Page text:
Utah has seen a dramatic spike in COVID-19 cases since the state began reopening. The increase in cases has state and local officials looking at possible changes to health and safety guidelines to help stem the spread of the virus.
In a June 19 memo to state and local health officials, state epidemiologist Dr. Angela Dunn warned that if current daily infection rates continue across the state, conventional ICU capacity at many hospitals will be overwhelmed by early July.
Dunn urged Governor Gary Herbert to move all of Utah back into the orange moderate-risk zone if a seven day rolling average of 200 new cases per day isn’t achieved by July 1. Utah has averaged about 470 new cases per day this past week. Dunn added that Utah is nearing a point where a complete shutdown of the state will be the only realistic option to control the spread of the disease.
Summit County Councilman Glenn Wright told KPCW that if Governor Herbert does not enact a statewide move to the orange risk level, Summit County could explore applying for an exemption from the state to move the county to orange themselves.
“That’s clearly not what the governor and a lot of the economic interests in the state want to do, but it may become inevitable if the numbers don’t start slacking off," Wright said. "We’re now in a pretty frightening increase rate in the state.”
Wright added that a statewide mandate on mask wearing is also a step he’d like the Governor to take. If not, Summit County could also move to make them mandatory if needed.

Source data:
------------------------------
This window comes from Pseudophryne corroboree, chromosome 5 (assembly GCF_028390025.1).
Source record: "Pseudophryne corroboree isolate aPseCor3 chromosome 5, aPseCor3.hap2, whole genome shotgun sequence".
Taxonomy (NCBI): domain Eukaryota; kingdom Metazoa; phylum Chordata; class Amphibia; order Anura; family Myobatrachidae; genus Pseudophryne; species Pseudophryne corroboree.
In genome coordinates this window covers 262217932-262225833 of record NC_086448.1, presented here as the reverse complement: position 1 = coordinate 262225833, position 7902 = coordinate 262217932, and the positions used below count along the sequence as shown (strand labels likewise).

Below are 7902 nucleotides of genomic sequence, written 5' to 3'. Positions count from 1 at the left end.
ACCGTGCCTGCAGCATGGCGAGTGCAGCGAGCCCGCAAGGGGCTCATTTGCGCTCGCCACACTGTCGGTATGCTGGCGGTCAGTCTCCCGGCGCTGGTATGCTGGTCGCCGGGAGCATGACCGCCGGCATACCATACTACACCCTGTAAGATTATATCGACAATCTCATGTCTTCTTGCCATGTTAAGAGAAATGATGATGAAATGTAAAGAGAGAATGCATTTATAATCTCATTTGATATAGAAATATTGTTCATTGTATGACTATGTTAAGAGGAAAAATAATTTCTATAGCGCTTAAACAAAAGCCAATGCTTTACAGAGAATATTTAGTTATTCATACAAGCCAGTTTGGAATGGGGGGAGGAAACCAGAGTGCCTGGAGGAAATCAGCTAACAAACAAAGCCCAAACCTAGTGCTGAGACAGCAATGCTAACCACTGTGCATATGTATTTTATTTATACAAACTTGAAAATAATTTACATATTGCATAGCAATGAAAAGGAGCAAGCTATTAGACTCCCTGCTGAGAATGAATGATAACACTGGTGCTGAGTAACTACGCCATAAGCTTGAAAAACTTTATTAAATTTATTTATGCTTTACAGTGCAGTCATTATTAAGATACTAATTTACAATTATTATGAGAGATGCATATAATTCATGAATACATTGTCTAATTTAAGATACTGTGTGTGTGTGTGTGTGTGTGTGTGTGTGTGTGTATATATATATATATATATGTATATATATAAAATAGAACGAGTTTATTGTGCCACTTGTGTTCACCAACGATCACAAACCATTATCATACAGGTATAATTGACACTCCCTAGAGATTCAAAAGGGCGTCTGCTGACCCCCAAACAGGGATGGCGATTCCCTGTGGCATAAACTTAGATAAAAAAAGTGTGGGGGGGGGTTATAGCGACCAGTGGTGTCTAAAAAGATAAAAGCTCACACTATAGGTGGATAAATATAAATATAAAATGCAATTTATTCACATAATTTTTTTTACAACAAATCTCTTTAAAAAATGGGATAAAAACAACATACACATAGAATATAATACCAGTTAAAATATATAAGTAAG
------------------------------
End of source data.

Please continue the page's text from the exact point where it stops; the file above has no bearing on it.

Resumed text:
“I would love to see the Governor make a mandatory mask usage policy," he added. "If not, several states have made a local option. I suspect Summit County would jump on that if the Governor made that available to us.”
Governor Herbert Tweeted on Monday that he appreciates Dr. Dunn’s analysis but has no plans to shut down Utah’s economy. Wright worried that if Governor Herbert takes too long to act, Utah could be headed in a grim direction.
“If the Governor puts off a decision of that nature too long and the hospital system gets overwhelmed, we could see in Utah the kind of disaster that occurred in New York a month or two ago," said Wright. "I don’t think we want to see bodies stored in refrigerated containers and mass graves being dug in our cemeteries.”
The next Summit County Council meeting where any decisions can be made regarding local health and safety regulations is scheduled for Monday, June 29. Dr. Dunn’s complete memo can be found here.